Friday, 20 February 2009

Language post

*Attention* Language geek post follows.

Every so often there are a spate of articles in the British press about how bad we are at learning foreign languages. These are usually in opinion columns and usually take the form of a sort of nagging warning: 'uh... look, guys... we might be missing something'.
I've noticed a couple in the past few days (ok, people have sent me links. although naturally I read ALL the papers in four languages every day like a good little linguist. Including the finance sections. it's true, honest it is).

Article 1: Foreigners translating into English because we're not clever enough to do it ourselves; the Times, Feb 16:

Article 2: Not enough native English interpreters in the EU; BBC News, Feb 19:

This leads me to the conclusion that I might be in the only profession in the current world climate in which there is actually a real demand*.

Saints preserve us, I may actually have made a good career choice!

I would write my own article, but I have a plane to catch. I anticipate No Problems At All getting to Balice airport in the snow thank you.

Oh yes and the fun stuff?

Tłusty Cwartek**: Four at last count (although cheated by eating leftover two for breakfast the next morning). I scored one free doughnut in 'Pisanie/Słuchanie' class at school; my flatmate scored two from her workplace and one at salsa class (I really have to sign up to salsa dancing).

The police protest: A police protest against the removal of their right to retire after 15 years. Lots of big bangs which the other dog would not have liked. Also, they were in my way on the way home. Last time I protested about anything was as a student in Paris. I think that's the only way to do it really.

NATO summit: lots of helicopters over the town centre and security guards on the Rynek. Very exciting... in any case, anything loud enough to interrupt classes is naturally a plus.

School: Six hours so far, including gramatyka, mowienie, słownictwo... I'm discovering I may have been hasty in my judgements of my fellow students: not everyone is of Polish origin and not everyone is engaged to a Polish girl. And did you know there is an excellent Polonistyka department at the University of Tokyo?

We have just spent the morning learning how to apologise and to forgive people in Polish (przepraszanie and wybaczenie). This will be extremely useful given my propensity to pharmacy and tram rage. Particular emphasis was placed on the right expression and accent.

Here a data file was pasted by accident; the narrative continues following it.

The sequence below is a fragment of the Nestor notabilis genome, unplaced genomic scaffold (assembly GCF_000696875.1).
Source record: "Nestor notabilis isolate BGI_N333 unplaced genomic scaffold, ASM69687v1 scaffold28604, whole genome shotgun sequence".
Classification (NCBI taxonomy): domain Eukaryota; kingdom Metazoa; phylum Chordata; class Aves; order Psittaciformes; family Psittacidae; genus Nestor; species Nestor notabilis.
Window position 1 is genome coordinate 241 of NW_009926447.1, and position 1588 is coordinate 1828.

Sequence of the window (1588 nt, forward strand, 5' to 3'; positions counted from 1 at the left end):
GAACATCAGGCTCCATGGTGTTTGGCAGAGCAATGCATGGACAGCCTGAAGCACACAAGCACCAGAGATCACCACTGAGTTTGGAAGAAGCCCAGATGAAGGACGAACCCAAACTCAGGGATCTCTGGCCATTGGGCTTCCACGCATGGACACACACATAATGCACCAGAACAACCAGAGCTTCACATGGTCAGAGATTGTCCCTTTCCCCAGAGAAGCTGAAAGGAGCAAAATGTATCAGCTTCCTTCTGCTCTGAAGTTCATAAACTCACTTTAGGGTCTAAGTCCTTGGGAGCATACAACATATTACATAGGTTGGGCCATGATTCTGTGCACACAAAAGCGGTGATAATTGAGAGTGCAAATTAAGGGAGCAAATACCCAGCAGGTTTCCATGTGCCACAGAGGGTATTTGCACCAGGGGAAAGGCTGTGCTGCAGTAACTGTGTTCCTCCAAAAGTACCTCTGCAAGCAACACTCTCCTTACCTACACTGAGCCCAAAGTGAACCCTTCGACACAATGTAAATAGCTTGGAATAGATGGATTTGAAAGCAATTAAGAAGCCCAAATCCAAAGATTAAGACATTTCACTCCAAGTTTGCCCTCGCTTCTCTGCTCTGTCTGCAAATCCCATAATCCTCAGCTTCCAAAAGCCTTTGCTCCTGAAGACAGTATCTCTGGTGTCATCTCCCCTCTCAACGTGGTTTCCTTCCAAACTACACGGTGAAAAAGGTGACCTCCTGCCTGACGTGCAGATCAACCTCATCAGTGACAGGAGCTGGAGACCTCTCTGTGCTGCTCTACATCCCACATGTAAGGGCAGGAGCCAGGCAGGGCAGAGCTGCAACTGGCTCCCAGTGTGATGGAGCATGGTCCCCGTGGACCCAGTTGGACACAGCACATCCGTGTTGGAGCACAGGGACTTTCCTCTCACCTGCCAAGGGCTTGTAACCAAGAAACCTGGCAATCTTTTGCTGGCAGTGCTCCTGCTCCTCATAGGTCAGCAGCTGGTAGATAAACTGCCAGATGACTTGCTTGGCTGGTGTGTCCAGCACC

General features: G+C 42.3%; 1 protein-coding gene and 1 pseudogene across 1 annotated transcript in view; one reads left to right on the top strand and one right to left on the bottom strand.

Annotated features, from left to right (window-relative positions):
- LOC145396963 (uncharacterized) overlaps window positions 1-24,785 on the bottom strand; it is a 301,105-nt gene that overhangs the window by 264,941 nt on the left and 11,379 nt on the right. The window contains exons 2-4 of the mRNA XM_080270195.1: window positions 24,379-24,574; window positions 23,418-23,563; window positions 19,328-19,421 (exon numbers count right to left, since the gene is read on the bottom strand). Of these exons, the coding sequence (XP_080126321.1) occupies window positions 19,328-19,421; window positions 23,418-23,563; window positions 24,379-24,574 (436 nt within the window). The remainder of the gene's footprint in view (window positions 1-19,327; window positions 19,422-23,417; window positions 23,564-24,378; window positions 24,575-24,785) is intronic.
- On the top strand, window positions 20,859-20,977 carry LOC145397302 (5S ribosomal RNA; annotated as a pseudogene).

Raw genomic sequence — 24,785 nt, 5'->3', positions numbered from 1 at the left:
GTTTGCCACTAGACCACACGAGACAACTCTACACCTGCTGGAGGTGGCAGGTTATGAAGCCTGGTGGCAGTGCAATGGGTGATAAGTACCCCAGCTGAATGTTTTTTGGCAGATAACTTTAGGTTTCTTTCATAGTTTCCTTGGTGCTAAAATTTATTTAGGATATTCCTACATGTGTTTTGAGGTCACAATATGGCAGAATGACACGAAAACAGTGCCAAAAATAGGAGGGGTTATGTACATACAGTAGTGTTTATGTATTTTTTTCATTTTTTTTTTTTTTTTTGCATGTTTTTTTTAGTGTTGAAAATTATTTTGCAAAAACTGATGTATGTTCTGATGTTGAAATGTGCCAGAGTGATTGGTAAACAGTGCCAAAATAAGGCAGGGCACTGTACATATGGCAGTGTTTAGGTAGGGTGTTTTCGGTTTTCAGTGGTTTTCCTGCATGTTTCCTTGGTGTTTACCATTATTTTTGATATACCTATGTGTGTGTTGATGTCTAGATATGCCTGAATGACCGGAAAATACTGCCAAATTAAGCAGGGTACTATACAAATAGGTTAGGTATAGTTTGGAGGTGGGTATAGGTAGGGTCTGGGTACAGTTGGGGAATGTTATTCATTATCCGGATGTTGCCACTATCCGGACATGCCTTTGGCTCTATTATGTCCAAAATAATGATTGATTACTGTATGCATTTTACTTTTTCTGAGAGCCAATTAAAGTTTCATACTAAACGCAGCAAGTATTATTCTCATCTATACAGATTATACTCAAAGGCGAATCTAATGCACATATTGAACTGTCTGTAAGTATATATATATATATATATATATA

Notably, our repertoire now includes przepraszanie:

z lekceważeniem
ze złością
z drwiną

And now I really must go and put these into practice in the queue for check-in...

*apart from useful things like teachers, doctors, reality tv show stars, etc.
** Polish pancake day but the Thursday before - start of the last week of carnival, only with doughnuts instead of pancakes. Just a light snack then.


Joel said...

Thought you'd like this

pinolona said...

Is that the 'Mr Prawo Jazdy' thing? I've been sent links...

(sadly the opposite strategy does not work in Poland!)

Jacek Wesołowski said...

Actually, one of my soon-to-be colleagues at work offered to try and learn Polish, but he's a Norwegian who's spent twenty years in US, so I don't know if he counts.

Conversely, I wish someone gave me a few classes on English body language. So far, it seems to consist of Wide Smile, Really Wide Smile, Really Really Wide Smile, and Oh God I Cannot Smile That Wide. How do you tell when an American or a Briton is actually NOT glad to be talking to you?

Also, there seem to be at least a dozen ways to say "nie ma za co", and I'm somewhat confused as to which one is honest, which one is condescending, which one is the "whatever" variety and so on.

pinolona said...

JW: Why does the Norwegian not count??

Smiles can be widely divergent. There's a world of difference between a tight, polite smile (for someone with whom you are obliged to communicate), a fixed rictus to stave off any surplus communication ('just a couple more hours to bear and I can hit the bar'), and a smile of genuine pleasure and encouragement.